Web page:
Ellen of Greenacres

On quiet days I dip into the On This Day files generated from Kath’s Filey Genealogy & Connections database. From the seventy or so daily hatch, match and scratch results I pick my fancy. PEACH is an unfamiliar Filey name. It doesn’t feature in the StOswald’s Monumental Inscriptions so, yesterday, I was intrigued by the burial of Archibald Philip in the churchyard in 1869 and decided to investigate.

Here is a screenshot of Kath’s record in Roots Magic. (You can view the pedigree fragment in FamilySearch Genealogies here.)

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The exclams indicate that the parents were 1,672 years old when they married. They were noted as being of Full Age in the St Oswald’s Church Register and, yes, Ellen did appear to have been born a GRANT. Her father, Samuel, is described as a Labourer – the same occupation as Charles’ father, Henry. It is Ellen’s second marriage and Kath has her former husband as “Mr. Greenacre”; no children.

Given that Charles and Ellen married at the end of a Census year I thought it would be easy to find them in their separate households eight months earlier. Ellen, 32, was living in Quay Street, Scarborough with three children – Sarah Ann, 6, Charles Albert, 4, and Richard S., age 1. Charles, an unmarried fisherman, may have been away at sea on Census night. I couldn’t find him – and failed to find him, for sure, anywhere. I traced back and happened upon just one Charles PEACH with a father called Henry – in 1861, 17 years old and working as an agricultural labourer in Wistow, Huntingdonshire.

What we do know, sadly, is that his children with Ellen had short lives. Archibald Philip lived just four months (the GRO Online Index erroneously gives 4 years) and his sister Betsey Eliza Hannah a year. (Wistow Charles’ mother was called Betsey.)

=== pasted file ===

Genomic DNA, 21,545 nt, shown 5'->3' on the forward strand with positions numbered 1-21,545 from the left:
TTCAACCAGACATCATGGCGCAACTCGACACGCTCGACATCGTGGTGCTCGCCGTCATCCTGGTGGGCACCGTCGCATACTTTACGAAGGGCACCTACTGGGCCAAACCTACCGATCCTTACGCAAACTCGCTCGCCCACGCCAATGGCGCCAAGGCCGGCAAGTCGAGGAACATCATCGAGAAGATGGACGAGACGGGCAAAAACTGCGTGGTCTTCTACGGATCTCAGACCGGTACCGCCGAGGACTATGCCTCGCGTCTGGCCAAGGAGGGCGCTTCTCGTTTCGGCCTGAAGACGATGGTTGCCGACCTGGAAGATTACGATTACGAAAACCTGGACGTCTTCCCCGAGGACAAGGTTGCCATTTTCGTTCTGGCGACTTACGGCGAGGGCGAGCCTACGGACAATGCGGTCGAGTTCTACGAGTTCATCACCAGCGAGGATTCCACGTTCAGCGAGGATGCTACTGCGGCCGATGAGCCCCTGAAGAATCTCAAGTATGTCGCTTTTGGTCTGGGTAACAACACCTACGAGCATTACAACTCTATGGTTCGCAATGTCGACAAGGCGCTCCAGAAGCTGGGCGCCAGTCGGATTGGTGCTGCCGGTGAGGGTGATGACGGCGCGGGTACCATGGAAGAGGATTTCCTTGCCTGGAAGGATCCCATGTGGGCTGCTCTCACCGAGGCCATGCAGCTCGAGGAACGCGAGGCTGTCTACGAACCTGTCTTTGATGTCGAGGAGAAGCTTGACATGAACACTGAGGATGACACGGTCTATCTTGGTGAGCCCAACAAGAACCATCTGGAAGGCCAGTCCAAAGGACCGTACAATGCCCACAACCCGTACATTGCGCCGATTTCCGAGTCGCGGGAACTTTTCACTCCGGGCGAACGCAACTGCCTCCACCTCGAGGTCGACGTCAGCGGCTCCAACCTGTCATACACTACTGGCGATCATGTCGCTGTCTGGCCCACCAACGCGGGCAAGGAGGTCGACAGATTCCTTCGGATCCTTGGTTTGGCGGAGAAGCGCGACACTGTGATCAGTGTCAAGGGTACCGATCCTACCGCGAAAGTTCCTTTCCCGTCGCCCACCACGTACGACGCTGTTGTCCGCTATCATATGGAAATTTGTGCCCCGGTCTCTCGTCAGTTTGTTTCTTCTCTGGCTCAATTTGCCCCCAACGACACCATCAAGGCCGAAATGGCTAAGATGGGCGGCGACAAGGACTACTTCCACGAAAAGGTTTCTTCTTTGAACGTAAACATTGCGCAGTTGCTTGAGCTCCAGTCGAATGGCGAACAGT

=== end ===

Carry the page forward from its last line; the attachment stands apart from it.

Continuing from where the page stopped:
Ellen GRAND married her Mr. Greenacre in the spring of 1864, the event is registered in Erpingham, Norfolk but probably taking place in Plumstead by Holt where Benjamin Richard was baptized. His father wasn’t named in the church register.

The couple moved to Yorkshire soon after the wedding and their first child, Sarah Ann, was born in Hull the following year. When Ellen was carrying their third child her husband died. Two years later she married Charles and gave birth to the two short-lived Peaches. The parents then seem to vanish and I haven’t been able to “kill them off” as we amateur genealogists are advised to do as a priority.

It was much easier to follow the progress of the Greenacre children. Sarah Ann stayed in the Scarborough area, married and had four children. She died aged 90 in 1955. Richard Samuel worked as a groom in Scarborough (1891) before moving across the Pennines to earn his living as a coachman in domestic service. He probably met his wife at Trafford Hall, Wimbolds – Floretta Hart was working there as a Kitchenmaid in 1891 – before they settled to raise a large family in the Wigan area. Fancy, a Greenacre marrying a Flora/Floretta – and calling one of their daughters Florice. Perfick. Well, not quite. Their son, Charles Albert died of wounds in Flanders in the summer of 1918.

I amassed so many children and sources during today that I decided to put them on FST.

This is how Ellen and Benjamin Richard presented themselves first thing this morning.

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Two Graces

Francis GRACE, a young man of 17 years, sexually assaulted an eight-year-old girl in Filey 132 years ago. I wrote about the sad, short life of Mary Lizzie WILKINSON in Looking at Filey, speculating on what happened to Francis. I was unable to find a Grace family in the town but noted the death of Francis Grace, 19, in Hull two years later, adding “I haven’t been able to confirm that this was Mary Lizzie’s attacker, breathing his last in Hull Jail perhaps.”

Here are two newspaper reports.